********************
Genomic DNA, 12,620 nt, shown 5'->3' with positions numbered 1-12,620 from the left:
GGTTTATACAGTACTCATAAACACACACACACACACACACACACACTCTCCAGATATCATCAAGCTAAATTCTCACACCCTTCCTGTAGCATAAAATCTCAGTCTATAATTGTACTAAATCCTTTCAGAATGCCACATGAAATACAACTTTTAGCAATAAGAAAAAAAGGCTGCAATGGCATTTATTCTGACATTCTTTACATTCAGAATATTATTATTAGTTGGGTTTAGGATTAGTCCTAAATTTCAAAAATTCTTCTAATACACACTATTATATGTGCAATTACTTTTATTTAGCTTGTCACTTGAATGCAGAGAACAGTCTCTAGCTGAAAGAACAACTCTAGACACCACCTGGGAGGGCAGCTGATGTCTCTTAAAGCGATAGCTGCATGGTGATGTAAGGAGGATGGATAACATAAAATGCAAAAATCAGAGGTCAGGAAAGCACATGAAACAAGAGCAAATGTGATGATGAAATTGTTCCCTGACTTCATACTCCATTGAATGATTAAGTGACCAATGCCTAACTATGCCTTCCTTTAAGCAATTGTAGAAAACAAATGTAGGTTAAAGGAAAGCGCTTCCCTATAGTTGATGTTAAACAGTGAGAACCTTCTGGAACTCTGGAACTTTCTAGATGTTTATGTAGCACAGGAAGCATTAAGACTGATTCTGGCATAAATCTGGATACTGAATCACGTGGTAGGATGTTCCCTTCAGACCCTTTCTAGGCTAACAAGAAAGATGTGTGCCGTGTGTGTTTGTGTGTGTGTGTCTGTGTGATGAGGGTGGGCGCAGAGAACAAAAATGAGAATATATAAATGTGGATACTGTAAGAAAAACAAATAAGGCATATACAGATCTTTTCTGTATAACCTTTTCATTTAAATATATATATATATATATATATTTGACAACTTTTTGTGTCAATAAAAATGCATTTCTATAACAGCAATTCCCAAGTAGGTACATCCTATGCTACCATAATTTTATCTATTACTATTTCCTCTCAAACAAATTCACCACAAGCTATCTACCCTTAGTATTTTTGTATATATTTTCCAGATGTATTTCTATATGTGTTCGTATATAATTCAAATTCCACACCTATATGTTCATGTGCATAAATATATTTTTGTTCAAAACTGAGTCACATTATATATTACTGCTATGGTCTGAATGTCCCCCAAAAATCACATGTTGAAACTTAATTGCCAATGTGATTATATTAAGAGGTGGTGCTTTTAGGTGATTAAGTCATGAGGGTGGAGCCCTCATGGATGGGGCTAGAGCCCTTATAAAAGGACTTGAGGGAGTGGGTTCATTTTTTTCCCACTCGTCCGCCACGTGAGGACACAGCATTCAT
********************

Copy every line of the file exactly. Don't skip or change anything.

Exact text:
Genomic DNA, 12,620 nt, shown 5'->3' with positions numbered 1-12,620 from the left:
GGTTTATACAGTACTCATAAACACACACACACACACACACACACACTCTCCAGATATCATCAAGCTAAATTCTCACACCCTTCCTGTAGCATAAAATCTCAGTCTATAATTGTACTAAATCCTTTCAGAATGCCACATGAAATACAACTTTTAGCAATAAGAAAAAAAGGCTGCAATGGCATTTATTCTGACATTCTTTACATTCAGAATATTATTATTAGTTGGGTTTAGGATTAGTCCTAAATTTCAAAAATTCTTCTAATACACACTATTATATGTGCAATTACTTTTATTTAGCTTGTCACTTGAATGCAGAGAACAGTCTCTAGCTGAAAGAACAACTCTAGACACCACCTGGGAGGGCAGCTGATGTCTCTTAAAGCGATAGCTGCATGGTGATGTAAGGAGGATGGATAACATAAAATGCAAAAATCAGAGGTCAGGAAAGCACATGAAACAAGAGCAAATGTGATGATGAAATTGTTCCCTGACTTCATACTCCATTGAATGATTAAGTGACCAATGCCTAACTATGCCTTCCTTTAAGCAATTGTAGAAAACAAATGTAGGTTAAAGGAAAGCGCTTCCCTATAGTTGATGTTAAACAGTGAGAACCTTCTGGAACTCTGGAACTTTCTAGATGTTTATGTAGCACAGGAAGCATTAAGACTGATTCTGGCATAAATCTGGATACTGAATCACGTGGTAGGATGTTCCCTTCAGACCCTTTCTAGGCTAACAAGAAAGATGTGTGCCGTGTGTGTTTGTGTGTGTGTGTCTGTGTGATGAGGGTGGGCGCAGAGAACAAAAATGAGAATATATAAATGTGGATACTGTAAGAAAAACAAATAAGGCATATACAGATCTTTTCTGTATAACCTTTTCATTTAAATATATATATATATATATATATTTGACAACTTTTTGTGTCAATAAAAATGCATTTCTATAACAGCAATTCCCAAGTAGGTACATCCTATGCTACCATAATTTTATCTATTACTATTTCCTCTCAAACAAATTCACCACAAGCTATCTACCCTTAGTATTTTTGTATATATTTTCCAGATGTATTTCTATATGTGTTCGTATATAATTCAAATTCCACACCTATATGTTCATGTGCATAAATATATTTTTGTTCAAAACTGAGTCACATTATATATTACTGCTATGGTCTGAATGTCCCCCAAAAATCACATGTTGAAACTTAATTGCCAATGTGATTATATTAAGAGGTGGTGCTTTTAGGTGATTAAGTCATGAGGGTGGAGCCCTCATGGATGGGGCTAGAGCCCTTATAAAAGGACTTGAGGGAGTGGGTTCATTTTTTTCCCACTCGTCCGCCACGTGAGGACACAGCATTCAT